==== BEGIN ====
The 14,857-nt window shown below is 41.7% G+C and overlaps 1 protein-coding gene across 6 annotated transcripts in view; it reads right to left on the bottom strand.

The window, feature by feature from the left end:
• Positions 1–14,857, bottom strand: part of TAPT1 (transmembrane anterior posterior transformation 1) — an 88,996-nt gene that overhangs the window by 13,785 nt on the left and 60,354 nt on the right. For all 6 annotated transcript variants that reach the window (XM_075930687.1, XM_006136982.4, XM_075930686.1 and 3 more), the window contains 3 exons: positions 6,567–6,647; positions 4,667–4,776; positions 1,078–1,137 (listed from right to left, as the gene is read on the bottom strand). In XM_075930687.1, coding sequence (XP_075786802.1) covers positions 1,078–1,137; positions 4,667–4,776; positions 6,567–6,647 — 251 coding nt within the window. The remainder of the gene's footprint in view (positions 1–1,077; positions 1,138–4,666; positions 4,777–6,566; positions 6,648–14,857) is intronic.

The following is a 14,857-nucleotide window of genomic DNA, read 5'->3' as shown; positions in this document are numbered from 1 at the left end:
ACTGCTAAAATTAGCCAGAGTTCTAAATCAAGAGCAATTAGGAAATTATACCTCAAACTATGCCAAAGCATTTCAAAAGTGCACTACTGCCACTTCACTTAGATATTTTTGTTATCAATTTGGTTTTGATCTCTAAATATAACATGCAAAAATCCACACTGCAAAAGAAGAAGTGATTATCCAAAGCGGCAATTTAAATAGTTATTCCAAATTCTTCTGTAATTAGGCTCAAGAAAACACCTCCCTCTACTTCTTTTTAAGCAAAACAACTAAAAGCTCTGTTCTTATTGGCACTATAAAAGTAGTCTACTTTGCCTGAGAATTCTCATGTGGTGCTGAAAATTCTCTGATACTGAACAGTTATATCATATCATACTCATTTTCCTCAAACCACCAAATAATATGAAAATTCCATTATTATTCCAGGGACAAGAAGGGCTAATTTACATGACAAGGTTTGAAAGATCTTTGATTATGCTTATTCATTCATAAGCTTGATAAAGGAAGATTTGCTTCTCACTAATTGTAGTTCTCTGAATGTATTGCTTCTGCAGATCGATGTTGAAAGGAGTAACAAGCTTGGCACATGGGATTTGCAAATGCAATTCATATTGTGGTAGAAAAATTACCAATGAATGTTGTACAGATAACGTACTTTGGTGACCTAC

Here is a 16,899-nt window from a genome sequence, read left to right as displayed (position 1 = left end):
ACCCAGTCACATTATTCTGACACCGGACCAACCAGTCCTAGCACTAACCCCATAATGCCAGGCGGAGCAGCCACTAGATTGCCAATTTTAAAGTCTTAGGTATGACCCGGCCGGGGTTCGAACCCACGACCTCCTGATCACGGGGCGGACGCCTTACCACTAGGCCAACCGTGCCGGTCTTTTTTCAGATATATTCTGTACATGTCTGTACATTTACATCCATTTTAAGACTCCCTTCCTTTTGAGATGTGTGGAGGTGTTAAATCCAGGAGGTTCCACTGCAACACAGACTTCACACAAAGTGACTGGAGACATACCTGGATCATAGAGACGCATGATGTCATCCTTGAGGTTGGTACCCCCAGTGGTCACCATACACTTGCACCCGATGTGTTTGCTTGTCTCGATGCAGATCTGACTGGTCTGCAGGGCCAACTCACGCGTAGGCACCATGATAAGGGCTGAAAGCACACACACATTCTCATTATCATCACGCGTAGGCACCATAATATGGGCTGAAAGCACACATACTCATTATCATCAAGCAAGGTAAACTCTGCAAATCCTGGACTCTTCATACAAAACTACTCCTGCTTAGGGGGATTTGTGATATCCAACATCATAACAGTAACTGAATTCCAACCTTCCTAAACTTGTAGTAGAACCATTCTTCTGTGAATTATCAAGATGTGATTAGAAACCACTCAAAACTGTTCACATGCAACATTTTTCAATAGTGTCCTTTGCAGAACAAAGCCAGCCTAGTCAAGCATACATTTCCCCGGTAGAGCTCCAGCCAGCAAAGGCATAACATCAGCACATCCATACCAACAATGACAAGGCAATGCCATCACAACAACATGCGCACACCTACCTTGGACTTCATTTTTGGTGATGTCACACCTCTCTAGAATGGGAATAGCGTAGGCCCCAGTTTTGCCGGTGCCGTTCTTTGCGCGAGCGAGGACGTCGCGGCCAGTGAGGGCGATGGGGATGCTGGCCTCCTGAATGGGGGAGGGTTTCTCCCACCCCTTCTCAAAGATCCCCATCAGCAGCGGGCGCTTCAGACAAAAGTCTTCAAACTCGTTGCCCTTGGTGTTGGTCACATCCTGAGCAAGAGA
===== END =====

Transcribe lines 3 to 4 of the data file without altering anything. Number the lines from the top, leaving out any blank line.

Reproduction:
• Positions 1–14,857, bottom strand: part of TAPT1 (transmembrane anterior posterior transformation 1) — an 88,996-nt gene that overhangs the window by 13,785 nt on the left and 60,354 nt on the right. For all 6 annotated transcript variants that reach the window (XM_075930687.1, XM_006136982.4, XM_075930686.1 and 3 more), the window contains 3 exons: positions 6,567–6,647; positions 4,667–4,776; positions 1,078–1,137 (listed from right to left, as the gene is read on the bottom strand). In XM_075930687.1, coding sequence (XP_075786802.1) covers positions 1,078–1,137; positions 4,667–4,776; positions 6,567–6,647 — 251 coding nt within the window. The remainder of the gene's footprint in view (positions 1–1,077; positions 1,138–4,666; positions 4,777–6,566; positions 6,648–14,857) is intronic.

The following is a 14,857-nucleotide window of genomic DNA, read 5'->3' as shown; positions in this document are numbered from 1 at the left end: